Doctors’ leaders on Tuesday warned the government that increasing tuition fees could result in medical students facing a debt bill of potentially £100,000 – a financial burden that could discourage many applicants from low and middle income families.
The British Medical Association (BMA) said: ‘Proposals to allow universities to charge fees up to £12,000 are contained in Lord Browne’s report, Securing a Sustainable Future for Higher Education: An Independent Review of Higher Education Funding and Student Finance.
‘It also recommends that students should pay higher rates of interest on their student loans and an increase in the income level at which these loans are repaid, from £15,000 to £21,000.
‘The BMA estimates that any further increases in tuition fees could result in a prohibitive level of debt for the next generation of medical students:
• ‘Graduates are currently leaving medical school with an estimated £37,000 worth of debt under the present £3,290 annual fee.
‘They also have to rely on around £16,000 worth of support from their families over the course of their degree.
• ‘Raising fees would increase debt significantly. If fees are levied at around £10,000 for example, this could leave students studying in the UK living with debt of around £70,000.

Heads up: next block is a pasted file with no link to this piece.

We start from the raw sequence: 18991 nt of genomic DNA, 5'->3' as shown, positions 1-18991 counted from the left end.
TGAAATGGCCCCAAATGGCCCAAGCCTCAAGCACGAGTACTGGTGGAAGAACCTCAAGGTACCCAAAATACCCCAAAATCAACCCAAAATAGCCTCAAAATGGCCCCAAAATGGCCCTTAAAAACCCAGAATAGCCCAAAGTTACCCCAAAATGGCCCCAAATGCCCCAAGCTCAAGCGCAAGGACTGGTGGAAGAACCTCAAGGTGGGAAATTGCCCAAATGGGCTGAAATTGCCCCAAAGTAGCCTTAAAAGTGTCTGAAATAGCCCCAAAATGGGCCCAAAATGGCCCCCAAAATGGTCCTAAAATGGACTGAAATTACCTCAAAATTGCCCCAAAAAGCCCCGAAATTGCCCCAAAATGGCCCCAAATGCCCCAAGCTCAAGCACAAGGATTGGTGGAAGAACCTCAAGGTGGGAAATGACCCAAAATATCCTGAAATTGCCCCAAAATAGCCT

‘However, these are conservative average levels of debt, based solely on student loan debt and exclude credit card, professional loans and other debts.
• ‘There is the potential that some students could incur debts up to and beyond £100,000 if fees are set at £10,000 or above by medical schools.’
Responding to the report, Dr Hamish Meldrum, Chairman of the BMA Council said: ‘The BMA is encouraged that Lord Browne recognises that there are special circumstances pertaining to degrees like medicine, in terms of the cost of study and the social benefit they bring, that need to be examined.
‘We will wait for further details from the government on how these will be interpreted.
‘It is also pleasing that Lord Browne has raised the income level at which loans will be paid back.
‘However, it is deeply disappointing that he has decided to recommend a set of proposals which, at their heart, will lead to crippling levels of debt for future medical students.
‘The five-year medical degree is already an expensive undertaking because of its length, costly course materials and an intensive programme of study that leaves students with little room for taking on part-time work to supplement their fees.
‘If tuition fees are increased further then students are looking at incredibly high levels of debt that could reach as much as £100,000.
‘At this level many potential students from low-income families would be discouraged from applying to become the doctors of the future.
‘Already just one in seven successful applicants currently comes from the lowest-income backgrounds.
‘The BMA will be writing to Vince Cable, Secretary of State for Business, Innovation and Skills, in order to ask him to abandon the most damaging recommendations.
‘If they are implemented they could place a massive financial barrier in front of talented students who have the potential to become great assets to the NHS and patients.’